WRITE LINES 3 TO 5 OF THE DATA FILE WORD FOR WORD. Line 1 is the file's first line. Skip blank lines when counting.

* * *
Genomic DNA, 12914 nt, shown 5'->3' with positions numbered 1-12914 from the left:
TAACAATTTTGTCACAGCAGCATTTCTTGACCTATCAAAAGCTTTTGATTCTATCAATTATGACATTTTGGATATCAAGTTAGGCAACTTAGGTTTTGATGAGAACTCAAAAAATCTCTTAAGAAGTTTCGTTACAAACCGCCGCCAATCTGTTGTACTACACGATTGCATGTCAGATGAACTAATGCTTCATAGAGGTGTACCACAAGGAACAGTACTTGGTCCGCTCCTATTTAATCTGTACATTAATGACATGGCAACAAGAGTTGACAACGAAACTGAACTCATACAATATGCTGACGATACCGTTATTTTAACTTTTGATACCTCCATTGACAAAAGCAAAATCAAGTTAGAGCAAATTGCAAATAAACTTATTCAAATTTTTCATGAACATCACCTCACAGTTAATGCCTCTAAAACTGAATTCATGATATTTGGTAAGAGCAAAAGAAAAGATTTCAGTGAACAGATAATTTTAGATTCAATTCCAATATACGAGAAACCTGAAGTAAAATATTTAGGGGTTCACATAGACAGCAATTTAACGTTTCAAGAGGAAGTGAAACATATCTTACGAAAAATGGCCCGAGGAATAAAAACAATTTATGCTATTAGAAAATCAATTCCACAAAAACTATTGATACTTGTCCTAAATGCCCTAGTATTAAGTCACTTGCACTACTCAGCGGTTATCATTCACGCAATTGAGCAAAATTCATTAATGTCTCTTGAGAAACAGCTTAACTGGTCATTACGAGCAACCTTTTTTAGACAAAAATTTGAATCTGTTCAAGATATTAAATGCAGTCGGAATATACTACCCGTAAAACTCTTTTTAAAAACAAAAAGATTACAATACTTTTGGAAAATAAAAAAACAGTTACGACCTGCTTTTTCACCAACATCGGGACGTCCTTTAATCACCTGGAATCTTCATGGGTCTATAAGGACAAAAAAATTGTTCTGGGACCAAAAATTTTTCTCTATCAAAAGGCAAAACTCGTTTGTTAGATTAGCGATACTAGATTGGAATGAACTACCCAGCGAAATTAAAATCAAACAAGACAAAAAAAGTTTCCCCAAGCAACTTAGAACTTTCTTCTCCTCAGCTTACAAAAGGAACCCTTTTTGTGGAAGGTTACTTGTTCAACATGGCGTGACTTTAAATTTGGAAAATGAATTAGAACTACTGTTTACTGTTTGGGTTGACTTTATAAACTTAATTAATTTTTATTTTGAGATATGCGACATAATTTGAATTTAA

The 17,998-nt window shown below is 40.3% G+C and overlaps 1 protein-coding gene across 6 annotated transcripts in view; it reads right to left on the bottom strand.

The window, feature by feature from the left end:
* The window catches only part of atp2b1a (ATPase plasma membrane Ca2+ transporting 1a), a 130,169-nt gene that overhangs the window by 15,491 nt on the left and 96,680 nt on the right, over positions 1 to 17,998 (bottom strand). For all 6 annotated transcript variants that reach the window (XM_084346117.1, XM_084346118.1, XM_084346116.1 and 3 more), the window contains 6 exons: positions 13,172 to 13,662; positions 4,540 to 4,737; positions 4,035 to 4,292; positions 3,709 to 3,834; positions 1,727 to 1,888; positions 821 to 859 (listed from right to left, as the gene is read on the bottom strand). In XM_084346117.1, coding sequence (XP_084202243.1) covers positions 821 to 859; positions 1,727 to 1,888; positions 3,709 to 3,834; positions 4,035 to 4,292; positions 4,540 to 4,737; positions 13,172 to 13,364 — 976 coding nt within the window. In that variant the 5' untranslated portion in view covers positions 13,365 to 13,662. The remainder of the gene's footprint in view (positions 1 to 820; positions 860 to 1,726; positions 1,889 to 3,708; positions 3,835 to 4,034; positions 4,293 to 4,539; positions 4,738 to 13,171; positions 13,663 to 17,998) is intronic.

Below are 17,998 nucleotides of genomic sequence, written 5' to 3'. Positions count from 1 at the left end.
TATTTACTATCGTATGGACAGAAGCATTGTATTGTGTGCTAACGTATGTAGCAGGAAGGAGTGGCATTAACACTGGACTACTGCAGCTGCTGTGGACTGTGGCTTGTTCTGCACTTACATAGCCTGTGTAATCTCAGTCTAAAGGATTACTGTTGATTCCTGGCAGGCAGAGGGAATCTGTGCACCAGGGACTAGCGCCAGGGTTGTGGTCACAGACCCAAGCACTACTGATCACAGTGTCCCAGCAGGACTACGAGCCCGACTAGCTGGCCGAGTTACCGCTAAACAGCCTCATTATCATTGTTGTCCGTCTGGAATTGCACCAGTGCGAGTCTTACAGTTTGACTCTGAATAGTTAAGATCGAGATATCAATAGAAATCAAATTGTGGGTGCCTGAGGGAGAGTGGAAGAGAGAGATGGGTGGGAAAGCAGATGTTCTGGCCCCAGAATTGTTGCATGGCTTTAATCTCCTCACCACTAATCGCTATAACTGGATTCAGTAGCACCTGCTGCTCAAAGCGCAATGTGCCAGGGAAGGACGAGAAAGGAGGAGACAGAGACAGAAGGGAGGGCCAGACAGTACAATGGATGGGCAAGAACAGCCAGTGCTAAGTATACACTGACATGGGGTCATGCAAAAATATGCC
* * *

The 17,998-nt window shown below is 40.3% G+C and overlaps 1 protein-coding gene across 6 annotated transcripts in view; it reads right to left on the bottom strand.

The window, feature by feature from the left end:
* The window catches only part of atp2b1a (ATPase plasma membrane Ca2+ transporting 1a), a 130,169-nt gene that overhangs the window by 15,491 nt on the left and 96,680 nt on the right, over positions 1 to 17,998 (bottom strand). For all 6 annotated transcript variants that reach the window (XM_084346117.1, XM_084346118.1, XM_084346116.1 and 3 more), the window contains 6 exons: positions 13,172 to 13,662; positions 4,540 to 4,737; positions 4,035 to 4,292; positions 3,709 to 3,834; positions 1,727 to 1,888; positions 821 to 859 (listed from right to left, as the gene is read on the bottom strand). In XM_084346117.1, coding sequence (XP_084202243.1) covers positions 821 to 859; positions 1,727 to 1,888; positions 3,709 to 3,834; positions 4,035 to 4,292; positions 4,540 to 4,737; positions 13,172 to 13,364 — 976 coding nt within the window. In that variant the 5' untranslated portion in view covers positions 13,365 to 13,662. The remainder of the gene's footprint in view (positions 1 to 820; positions 860 to 1,726; positions 1,889 to 3,708; positions 3,835 to 4,034; positions 4,293 to 4,539; positions 4,738 to 13,171; positions 13,663 to 17,998) is intronic.